Mercedes cloning will ‘definitely’ help Aston Martin in 2022

Finley Crebolder
Lance Stroll and Lewis Hamilton side by side. Portugal October 2020

Lance Stroll and Lewis Hamilton side by side. Portugal October 2020

Aston Martin’s decision to effectively clone the Mercedes car in 2020 will “definitely” help the team in 2022, says Andrew Green.

Back when they were known as Racing Point, the British team opted to base the design of their 2020 challenger on the title-winner Mercedes car from the previous season.

It proved to be a somewhat successful strategy for them with their car more often than not being the third fastest on the grid and their drivers claiming one win and three podiums between them.

Green, the team’s technical officer, thinks it’s also one that opened their eyes and thus will have definitely helped them build and develop their car for the 2022 campaign.

“It definitely opened our eyes to new ways of working – new concepts, new ideas,” he told The Race.

“And it has enabled that thinking then to follow through to some degree on the 21’ car but the 2022 car definitely.”

Lance Stroll exits the Aston Martin garage. Mexico, November 2021.
Lance Stroll exits the Aston Martin Garage at the Mexican Grand Prix. November 2021.

Green’s team were heavily criticised for what became widely known as their ‘pink Mercedes’ with a number of teams viewing the copying as a form of cheating and protesting the design.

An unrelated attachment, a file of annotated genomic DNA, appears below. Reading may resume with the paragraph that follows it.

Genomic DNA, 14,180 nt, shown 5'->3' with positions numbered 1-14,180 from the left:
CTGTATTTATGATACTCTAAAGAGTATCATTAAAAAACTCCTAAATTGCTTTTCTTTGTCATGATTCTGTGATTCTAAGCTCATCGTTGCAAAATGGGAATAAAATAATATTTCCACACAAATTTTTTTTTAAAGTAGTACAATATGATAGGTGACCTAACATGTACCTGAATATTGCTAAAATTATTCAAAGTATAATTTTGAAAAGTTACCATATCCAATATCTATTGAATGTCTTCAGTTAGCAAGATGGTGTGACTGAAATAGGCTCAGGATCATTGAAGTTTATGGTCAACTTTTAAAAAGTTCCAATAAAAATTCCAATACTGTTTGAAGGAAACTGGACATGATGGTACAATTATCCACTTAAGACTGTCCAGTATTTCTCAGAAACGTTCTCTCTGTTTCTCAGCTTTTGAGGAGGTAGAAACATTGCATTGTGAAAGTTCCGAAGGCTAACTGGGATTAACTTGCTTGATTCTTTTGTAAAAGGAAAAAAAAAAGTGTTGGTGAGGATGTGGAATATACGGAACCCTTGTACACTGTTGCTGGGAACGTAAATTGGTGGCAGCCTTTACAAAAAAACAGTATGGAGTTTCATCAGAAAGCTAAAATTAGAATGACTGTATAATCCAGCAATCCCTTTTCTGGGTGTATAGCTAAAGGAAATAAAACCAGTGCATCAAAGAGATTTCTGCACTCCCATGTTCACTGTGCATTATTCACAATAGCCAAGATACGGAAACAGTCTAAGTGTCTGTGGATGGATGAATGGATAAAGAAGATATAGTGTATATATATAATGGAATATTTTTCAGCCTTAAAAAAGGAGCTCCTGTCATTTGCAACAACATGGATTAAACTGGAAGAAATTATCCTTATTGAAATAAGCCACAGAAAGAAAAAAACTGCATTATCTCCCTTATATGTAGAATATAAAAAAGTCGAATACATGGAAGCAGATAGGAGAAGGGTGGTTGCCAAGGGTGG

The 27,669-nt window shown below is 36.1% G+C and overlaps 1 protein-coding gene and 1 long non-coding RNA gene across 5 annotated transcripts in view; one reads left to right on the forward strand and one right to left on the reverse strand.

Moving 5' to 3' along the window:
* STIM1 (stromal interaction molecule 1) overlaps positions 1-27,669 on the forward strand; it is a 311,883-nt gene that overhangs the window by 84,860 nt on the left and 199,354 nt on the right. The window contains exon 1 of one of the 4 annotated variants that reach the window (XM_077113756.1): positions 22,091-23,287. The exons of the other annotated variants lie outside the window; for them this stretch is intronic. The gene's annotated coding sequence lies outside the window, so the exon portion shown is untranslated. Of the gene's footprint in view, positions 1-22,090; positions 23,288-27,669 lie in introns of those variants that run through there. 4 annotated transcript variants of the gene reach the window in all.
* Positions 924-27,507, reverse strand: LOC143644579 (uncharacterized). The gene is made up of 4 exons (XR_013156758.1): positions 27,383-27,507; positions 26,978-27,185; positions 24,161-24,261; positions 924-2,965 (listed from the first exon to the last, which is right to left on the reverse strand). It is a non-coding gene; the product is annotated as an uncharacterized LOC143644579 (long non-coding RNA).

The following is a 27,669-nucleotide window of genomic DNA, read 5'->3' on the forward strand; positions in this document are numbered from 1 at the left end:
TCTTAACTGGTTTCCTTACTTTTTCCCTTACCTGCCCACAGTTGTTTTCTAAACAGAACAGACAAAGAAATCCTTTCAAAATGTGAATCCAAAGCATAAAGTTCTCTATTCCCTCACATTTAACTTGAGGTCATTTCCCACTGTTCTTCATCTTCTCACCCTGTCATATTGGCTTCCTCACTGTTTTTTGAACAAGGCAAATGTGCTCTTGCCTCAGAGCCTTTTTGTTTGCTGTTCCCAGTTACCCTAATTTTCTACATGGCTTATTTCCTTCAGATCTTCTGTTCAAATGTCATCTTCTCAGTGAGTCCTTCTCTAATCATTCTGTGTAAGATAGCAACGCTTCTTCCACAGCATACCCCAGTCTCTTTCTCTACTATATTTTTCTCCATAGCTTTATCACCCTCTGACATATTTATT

He remains adamant they did nothing wrong though and that trying to replicate another design was far from the easy option for them, requiring a huge amount of work and skill.

Anger from rivals stemmed from the successful way in which they carried out such work, he says.

“What we did was look at the car and went about working out why that car was significantly quicker than everybody else,” he added.


“We did our own learning. There’s no shortcut to doing it. It’s not a copy, it’s developing a solution where you’ve got a rough idea of what you think the answer is, but you’ve still got to get there and it takes a lot of development and a lot of work to understand.

“In some ways, it’s even harder because sometimes the directions pull you away from what you believe to be the right answer. I think the team did a great job in understanding the philosophy behind it.

“If you look up and down the grid, a lot of other teams have taken the same philosophy. They did what we did last year and they’ve taken the philosophy of the fastest car and developed it as their own.

“It’s not a new concept, it’s just that everybody latched on to it because I think we did quite a good job and other teams were a little bit upset that we’d done quite a good job.”


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